1. ^ a b c Key Statistics; Quick Statistics: Population Density Archived 11 February 2003 at the Wayback Machine 2011 census Office for National Statistics
  2. ^ a b c Cameron 2002.
  3. ^ The Morning Post 6 June 1827'
  4. ^ The Articles of Sale for the auction of 19 June 1873 (London Metropolitan Archive ref. ACC/1023/383) state that Hanworth Park House was built c.1832.
  5. ^ Hanworth Park House: Listed building 'could fall down' without restoration, BBC News
  6. ^ "St George's Church - History". St George's Church, Hanworth. Retrieved 2 February 2015.
  7. ^ a b c Papfield, Wyn (2007). "All Saints Jubilee History". All Saints Church. Archived from the original on 2 February 2015. Retrieved 2 February 2015.
  8. ^ "International Service". Archived from the original on 25 April 2017. Retrieved 24 April 2017.
  9. ^ "St Richard's Church - Project Grow". St Richard's Church, Hanworth. Retrieved 23 November 2020.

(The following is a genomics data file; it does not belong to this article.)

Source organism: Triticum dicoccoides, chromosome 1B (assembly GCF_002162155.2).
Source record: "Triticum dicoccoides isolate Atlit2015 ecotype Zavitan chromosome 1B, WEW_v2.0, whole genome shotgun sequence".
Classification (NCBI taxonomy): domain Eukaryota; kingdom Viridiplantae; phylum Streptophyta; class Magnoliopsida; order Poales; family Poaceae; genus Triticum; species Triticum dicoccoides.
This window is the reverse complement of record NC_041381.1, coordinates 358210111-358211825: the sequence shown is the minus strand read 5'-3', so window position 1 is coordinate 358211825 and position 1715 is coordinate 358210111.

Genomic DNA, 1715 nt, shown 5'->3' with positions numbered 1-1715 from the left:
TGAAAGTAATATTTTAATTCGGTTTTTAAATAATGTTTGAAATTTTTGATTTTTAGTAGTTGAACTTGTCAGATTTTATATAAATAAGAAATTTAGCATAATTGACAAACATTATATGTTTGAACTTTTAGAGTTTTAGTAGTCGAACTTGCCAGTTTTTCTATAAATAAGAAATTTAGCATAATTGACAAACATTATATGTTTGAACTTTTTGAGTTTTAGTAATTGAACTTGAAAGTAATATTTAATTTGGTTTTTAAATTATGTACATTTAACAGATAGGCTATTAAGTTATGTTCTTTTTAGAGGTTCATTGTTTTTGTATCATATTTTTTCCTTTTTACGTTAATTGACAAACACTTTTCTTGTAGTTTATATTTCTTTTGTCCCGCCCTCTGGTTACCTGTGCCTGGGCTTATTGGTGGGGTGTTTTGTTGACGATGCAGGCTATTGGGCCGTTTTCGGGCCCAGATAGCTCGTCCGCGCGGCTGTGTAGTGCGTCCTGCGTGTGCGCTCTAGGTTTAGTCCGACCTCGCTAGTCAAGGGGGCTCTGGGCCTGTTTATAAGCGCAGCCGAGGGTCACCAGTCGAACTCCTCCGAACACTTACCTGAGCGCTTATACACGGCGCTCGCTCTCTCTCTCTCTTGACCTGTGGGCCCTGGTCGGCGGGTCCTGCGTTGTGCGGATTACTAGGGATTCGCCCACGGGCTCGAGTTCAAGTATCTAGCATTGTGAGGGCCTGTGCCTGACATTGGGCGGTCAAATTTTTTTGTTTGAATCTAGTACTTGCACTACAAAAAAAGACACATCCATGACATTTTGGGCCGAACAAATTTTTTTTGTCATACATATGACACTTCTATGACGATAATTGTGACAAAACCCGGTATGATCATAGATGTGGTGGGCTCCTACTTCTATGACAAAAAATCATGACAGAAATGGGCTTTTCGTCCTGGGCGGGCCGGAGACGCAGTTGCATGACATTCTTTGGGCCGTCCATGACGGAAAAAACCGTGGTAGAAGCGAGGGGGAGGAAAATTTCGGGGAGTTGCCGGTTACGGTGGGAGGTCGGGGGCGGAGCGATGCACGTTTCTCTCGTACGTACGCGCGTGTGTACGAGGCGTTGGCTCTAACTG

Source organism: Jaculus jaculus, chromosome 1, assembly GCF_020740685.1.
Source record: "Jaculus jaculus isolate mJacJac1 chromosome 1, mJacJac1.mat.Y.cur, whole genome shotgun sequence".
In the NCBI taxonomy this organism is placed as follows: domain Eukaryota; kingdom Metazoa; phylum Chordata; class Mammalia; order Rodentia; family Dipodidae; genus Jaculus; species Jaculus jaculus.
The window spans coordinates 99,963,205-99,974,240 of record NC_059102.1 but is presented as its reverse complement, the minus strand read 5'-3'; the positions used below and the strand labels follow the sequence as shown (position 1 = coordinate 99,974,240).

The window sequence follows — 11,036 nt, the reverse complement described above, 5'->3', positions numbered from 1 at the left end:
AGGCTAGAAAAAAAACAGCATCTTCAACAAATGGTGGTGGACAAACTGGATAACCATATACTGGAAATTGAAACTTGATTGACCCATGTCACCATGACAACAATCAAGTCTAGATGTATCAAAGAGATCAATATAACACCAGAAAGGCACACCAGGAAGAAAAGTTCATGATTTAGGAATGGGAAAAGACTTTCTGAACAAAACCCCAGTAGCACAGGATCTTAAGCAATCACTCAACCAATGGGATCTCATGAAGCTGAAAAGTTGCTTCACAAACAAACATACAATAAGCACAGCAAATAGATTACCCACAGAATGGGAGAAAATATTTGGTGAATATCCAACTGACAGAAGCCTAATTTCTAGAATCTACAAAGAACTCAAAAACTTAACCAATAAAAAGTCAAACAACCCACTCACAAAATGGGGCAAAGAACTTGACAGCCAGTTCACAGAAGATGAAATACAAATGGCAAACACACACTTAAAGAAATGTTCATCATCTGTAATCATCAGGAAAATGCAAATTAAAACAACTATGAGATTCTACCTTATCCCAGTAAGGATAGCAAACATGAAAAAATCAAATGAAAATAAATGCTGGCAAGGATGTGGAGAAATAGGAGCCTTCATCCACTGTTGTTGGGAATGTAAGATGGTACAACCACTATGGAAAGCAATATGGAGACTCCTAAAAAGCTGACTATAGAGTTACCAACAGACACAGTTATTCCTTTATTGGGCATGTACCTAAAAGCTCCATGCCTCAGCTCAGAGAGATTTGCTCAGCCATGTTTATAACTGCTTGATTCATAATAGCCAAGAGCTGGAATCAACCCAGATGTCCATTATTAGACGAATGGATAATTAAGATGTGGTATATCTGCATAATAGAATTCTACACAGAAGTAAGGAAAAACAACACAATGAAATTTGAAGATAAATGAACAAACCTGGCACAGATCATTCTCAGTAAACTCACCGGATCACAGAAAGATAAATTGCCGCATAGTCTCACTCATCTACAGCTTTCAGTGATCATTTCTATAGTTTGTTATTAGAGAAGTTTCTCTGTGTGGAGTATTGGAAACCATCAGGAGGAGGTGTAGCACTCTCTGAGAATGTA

10. ^ Sherwood, P 1999, p. 47.
  11. ^ "'Miss Earhart's Arrival', Walter Richard Sickert 1932". Tate. August 2004.
  12. ^ Sherwood, T 1999.
  13. ^ Feltham Arts Association 1997.
  14. ^ "Hanworth Library". London Borough of Hounslow. Retrieved 17 September 2011.
  15. ^ "Ice Houses and Ice Wells". Retrieved 21 June 2014.
  16. ^ Page, William, ed. (1911). "Spelthorne Hundred: Hanworth". A History of the County of Middlesex: Volume 2: General; Ashford, East Bedfont with Hatton, Feltham, Hampton with Hampton Wick, Hanworth, Laleham, Littleton. Institute of Historical Research. Retrieved 12 December 2011.
  17. ^ Elizabeth Norton, The Temptation of Elizabeth Tudor, 2015, St Ives: Head of Zeus Ltd.